Part of living a balanced life is recognizing when maybe things aren’t so balanced and you need to find your way back to that happy place where you feel calm, centered, and healthy. Unfortunately, that requires the daunting tasks of a) identifying when something isn’t working so well anymore and b) doing something about it.
I am in the beginning stages of applying this two-step process to my diet. While it’s jam-packed with whole foods – most of them organic – and very few processed, packaged foods, I recently realized that it’s jam-packed with something else: Sugar. Yes, sugar. Now, it’s not like I sit at my desk stuffing my mouth with heaps of sour patch kids all day long (as much as I wish I was). But the sweet stuff, even in its natural form, happens to make an appearance in just about every piece of food that passes my lips throughout the day.
One of the biggest culprits? Fruit. I know what you’re thinking. You’re thinking that I’m insane for pointing my finger at those succulent strawberries, plump grapes, and tart blackberries. But here I am. I’m pointing my finger straight at those suckers and telling them that I love them dearly, which is why I eat them – too many of them – every single day. I’m pointing my finger right at the bowls of freshly sliced fruit that have taken over my fridge all summer long and I’m telling them that I know they’re good for me. I know that they’re full of fiber and water and vitamins and nutrients and disease-fighting antioxidants. But around my sweet, summer fruit I am rendered powerless. I find a way to sneak them into every single meal and snack and I ride that sugar coaster from morning until night. And every time I feel my blood sugar teetering on the edge and then plummet straight down, I crawl back to those bowls in my fridge for another sugary hit so I can climb my way up again.
I’m done being a slave to my food. There’s so much darn fruit in my diet that I’ve shoved (also healthful, though less sugary) veggies to one measly meal per day: Dinner.
Fruit is hardly the only source of sugar in my diet, I might add. It’s also found in:
The high-fiber, whole grain cereal I add to my plain Greek yogurt at breakfast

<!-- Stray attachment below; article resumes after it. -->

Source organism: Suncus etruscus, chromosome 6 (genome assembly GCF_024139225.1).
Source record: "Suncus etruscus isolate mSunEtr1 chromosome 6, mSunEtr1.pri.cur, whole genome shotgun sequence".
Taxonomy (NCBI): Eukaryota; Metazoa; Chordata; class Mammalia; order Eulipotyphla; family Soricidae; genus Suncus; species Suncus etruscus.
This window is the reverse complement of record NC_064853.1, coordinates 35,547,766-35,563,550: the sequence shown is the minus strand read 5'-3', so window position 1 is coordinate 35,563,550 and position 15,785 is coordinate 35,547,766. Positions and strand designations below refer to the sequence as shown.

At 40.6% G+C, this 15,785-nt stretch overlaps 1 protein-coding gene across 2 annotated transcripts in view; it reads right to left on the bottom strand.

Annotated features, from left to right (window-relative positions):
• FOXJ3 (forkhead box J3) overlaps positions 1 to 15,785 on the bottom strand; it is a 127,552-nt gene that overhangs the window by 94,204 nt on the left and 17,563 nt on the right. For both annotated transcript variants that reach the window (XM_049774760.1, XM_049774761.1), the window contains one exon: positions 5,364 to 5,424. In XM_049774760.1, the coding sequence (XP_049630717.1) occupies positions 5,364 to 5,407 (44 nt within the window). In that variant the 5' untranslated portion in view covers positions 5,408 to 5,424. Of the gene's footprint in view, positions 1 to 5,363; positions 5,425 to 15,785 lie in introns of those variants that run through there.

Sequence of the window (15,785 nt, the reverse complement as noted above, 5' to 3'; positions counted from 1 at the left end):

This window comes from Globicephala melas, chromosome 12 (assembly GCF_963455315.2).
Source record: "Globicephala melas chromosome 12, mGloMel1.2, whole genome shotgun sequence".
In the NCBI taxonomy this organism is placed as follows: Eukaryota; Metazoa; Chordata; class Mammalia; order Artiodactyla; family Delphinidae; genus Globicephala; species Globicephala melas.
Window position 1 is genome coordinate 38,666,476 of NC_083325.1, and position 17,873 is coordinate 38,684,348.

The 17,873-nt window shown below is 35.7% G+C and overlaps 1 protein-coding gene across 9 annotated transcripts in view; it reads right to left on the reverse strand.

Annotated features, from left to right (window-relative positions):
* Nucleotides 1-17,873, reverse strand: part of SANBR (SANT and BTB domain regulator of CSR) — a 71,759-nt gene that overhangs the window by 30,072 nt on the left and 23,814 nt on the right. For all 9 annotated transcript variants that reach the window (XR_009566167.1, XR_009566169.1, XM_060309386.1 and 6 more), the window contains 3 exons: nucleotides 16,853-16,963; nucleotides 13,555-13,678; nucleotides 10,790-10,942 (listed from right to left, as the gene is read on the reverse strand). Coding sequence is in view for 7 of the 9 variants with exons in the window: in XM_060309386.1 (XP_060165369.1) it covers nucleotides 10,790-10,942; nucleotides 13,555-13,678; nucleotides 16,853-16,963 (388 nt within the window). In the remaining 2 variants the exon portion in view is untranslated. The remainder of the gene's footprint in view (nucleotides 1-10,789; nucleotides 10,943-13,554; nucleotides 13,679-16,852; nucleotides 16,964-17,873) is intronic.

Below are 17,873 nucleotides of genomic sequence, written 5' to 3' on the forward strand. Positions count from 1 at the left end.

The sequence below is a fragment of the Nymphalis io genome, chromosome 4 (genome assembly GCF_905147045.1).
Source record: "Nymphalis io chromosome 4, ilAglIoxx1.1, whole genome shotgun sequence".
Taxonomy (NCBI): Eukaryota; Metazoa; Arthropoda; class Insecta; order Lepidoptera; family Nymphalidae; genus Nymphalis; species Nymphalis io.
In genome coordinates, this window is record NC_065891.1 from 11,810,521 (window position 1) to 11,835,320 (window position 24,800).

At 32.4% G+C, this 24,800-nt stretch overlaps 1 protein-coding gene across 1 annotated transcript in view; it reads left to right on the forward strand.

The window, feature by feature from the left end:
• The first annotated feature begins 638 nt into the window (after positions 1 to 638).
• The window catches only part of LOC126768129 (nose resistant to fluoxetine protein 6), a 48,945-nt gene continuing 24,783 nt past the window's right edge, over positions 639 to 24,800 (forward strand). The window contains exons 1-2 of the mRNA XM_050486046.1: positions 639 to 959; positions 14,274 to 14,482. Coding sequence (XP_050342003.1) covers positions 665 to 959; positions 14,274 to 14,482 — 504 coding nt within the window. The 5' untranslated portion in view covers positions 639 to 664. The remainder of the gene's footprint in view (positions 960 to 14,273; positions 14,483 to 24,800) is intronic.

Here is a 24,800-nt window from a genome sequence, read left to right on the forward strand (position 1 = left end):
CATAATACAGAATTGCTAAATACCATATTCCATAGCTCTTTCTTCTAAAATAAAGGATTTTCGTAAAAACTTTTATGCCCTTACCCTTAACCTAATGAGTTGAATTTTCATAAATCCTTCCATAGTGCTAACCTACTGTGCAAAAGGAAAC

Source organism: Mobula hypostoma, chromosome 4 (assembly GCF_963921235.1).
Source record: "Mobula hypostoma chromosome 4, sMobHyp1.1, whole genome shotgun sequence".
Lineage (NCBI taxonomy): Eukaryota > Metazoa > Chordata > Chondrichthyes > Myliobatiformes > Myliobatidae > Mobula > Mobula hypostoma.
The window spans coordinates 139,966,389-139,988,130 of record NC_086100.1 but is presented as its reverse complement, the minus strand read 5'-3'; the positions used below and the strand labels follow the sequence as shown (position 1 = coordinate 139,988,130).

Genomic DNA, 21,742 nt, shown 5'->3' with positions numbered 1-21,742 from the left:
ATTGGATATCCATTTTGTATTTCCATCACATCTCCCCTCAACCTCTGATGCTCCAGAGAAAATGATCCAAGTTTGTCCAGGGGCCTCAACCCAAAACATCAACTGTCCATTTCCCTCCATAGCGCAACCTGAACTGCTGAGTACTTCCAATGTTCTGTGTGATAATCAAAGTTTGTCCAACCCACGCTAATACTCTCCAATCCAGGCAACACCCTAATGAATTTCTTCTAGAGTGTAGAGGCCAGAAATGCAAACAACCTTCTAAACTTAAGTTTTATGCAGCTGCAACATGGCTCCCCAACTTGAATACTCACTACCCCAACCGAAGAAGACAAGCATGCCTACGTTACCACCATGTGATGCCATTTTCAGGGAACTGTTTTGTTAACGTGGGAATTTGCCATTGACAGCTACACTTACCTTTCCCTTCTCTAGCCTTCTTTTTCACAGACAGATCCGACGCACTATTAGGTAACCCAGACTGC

The squirt of Agave I add to my plain Greek yogurt at breakfast
The wheatberry bread I use for my peanut butter sandwich at lunch
The peanut butter on my sandwich at lunch
The cup of candy I enjoy each night for dessert
Okay, so there it is. Step A accomplished: I eat too much sugar. And as a result, I often feel edgy, and irritable throughout the day and am constantly thinking about my next sweet fix. Fortunately, I’m the only one who needs to be around me for most of the day, but when that’s not even a pleasant experience you know you’ve got a problem.
Now on to Step B: WTF do I do? Here’s the thing: I don’t do diets. Never ever will. I’m not about to pick up some super low-carb, low-sugar diet book and follow it to the word because I know I’ll be miserable and I know I can’t maintain that forever. I love food and I’m all about eating healthy for life. In my diet, there’s room for every single food. It’s just about finding the quantities of each kind that make me feel great. So what types of tweaks can I make to my overall diet that will satisfy my taste buds while keeping my blood sugar in check?
I gave it some thought, did a bunch of research and decided to take things in another direction altogether. Are you still with me here? Instead of cutting something out, I decided to add something in. The way I see it, if you tell yourself you can’t have something you’re only going to want it more. (At least that’s my experience.) But if you tell yourself you should have more of something then you find ways to sneak it in, hopefully edging the not-so-good stuff out. Hey, it's worth a shot.
So, I decided to focus on protein. Good old-fashioned protein. Besides the fact that lean protein is good for you, helps build muscle, and is digested more slowly than carbohydrates, which means it keeps you feeling fuller longer there’s something else to my protein theory. It doesn’t pair so well with sugar.
Now, instead of focusing on where I can cut back on sugar, I’m focusing on where I can add more protein. Let’s see: I can snack on hardboiled eggs or mixed nuts instead of, say, fresh cherries or dried apricots (oh how I love my dried fruit—those chewy morsels of concentrated sweetness). I can replace my PB sandwich and apple with a salad (more veggies, less fruit!) and chicken breast or tuna at lunch. Of course, I’ll still be sure to get plenty of whole grains (I love my quinoa (also protein!) and brown rice, which I often serve as sides with dinner) and there’s still space in my diet for fruit in small amounts. For instance, I can have an energizing fruit-protein combo as a pre-yoga snack: sliced apple with peanut butter instead of a Luna bar (oh yeah, probably should have added that to my sugary list above.)
One thing I’ll never ditch, however, is dessert. You’ll have to pry that cup of Swedish Fish out of my cold, dead hands before I ever consider giving that up.